Photo by Cheryl Lowe
Citizen Science Monitoring

Bull Kelp Monitoring

MRC members and volunteers are testing kayak-based monitoring protocols to measure the size and health of local bull kelp beds. This is part of a regional Northwest Straits Initiative project. Learn more about kelp protection and recovery at the Northwest Straits

Forage Fish Spawner Surveys

Forage fish (small fish that are food for larger fish, shorebirds and marine mammals) are an important piece of the food web. Two important species lay their eggs in the intertidal area of local beaches. The MRC is now monitoring two sites for forage fish spawning activity: Fort Townsend State Park, in partnership with the Point No Point Treaty Council’s biologists, and a section of Discovery Bay shoreline. Both sand lance and surf smelt are spawning at Fort Townsend. Previous studies indicate we might find eggs in Discovery Bay.

Fort Townsend SP Nearshore Changes

The Fort Townsend nearshore restoration project restored natural erosion and sediment transport along and across the shoreline, creating better habitat for juvenile salmon, forage fish spawning and shore birds while improving public access to the beach. Pre-construction monitoring measured beach characteristics and confirmed that Pacific sand lance and surf smelt, two species of forage fish, use this beach as spawning habitat. We completed pre- and post visitor surveys in 2017 and are assisting WDFW with annual monitoring of beach changes.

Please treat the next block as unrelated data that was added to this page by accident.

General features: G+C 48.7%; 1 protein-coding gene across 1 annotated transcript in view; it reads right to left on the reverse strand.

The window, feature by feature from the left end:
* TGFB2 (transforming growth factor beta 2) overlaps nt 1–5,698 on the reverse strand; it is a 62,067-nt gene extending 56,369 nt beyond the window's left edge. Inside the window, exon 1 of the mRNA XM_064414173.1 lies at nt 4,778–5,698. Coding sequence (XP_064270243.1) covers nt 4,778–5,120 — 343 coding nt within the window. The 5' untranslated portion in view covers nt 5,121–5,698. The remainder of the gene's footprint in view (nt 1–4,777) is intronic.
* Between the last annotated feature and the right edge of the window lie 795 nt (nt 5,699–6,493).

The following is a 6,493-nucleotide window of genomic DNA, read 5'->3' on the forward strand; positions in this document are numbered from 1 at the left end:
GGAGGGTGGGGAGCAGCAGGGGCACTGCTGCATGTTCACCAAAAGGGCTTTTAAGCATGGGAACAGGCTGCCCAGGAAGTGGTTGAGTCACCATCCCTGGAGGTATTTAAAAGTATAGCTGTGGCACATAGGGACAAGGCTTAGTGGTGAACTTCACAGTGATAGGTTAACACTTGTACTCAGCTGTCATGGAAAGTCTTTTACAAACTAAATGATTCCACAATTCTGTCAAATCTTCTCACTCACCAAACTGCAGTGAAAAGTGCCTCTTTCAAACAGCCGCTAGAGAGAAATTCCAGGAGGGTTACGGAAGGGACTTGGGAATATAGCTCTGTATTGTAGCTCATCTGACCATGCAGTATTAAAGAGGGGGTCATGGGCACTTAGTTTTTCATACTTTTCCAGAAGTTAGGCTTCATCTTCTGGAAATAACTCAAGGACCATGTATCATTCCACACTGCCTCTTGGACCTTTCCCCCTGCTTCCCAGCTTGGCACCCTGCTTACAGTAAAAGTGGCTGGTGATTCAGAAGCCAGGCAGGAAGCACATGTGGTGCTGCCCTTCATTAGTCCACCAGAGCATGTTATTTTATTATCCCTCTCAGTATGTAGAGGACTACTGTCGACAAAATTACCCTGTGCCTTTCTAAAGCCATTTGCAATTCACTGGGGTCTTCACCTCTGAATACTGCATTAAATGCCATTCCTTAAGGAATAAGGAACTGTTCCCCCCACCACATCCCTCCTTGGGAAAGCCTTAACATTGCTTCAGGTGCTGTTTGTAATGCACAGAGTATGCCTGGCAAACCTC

Olympia Oyster Monitoring

MRC members and volunteers help monitor our two Olympia oyster restoration sites in Discovery and Quilcene Bays. (See our Olympia Oyster project page for more details.) Volunteers currently help distribute shell in project areas and measure size and quantity of spat found on the shells in annual surveys. In the past, volunteers helped move Olympia oysters “out of harms way” during restoration activities, conducted surveys to find Olympias on local beaches, and helped monitor reintroduction sites

Citizen Science Monitoring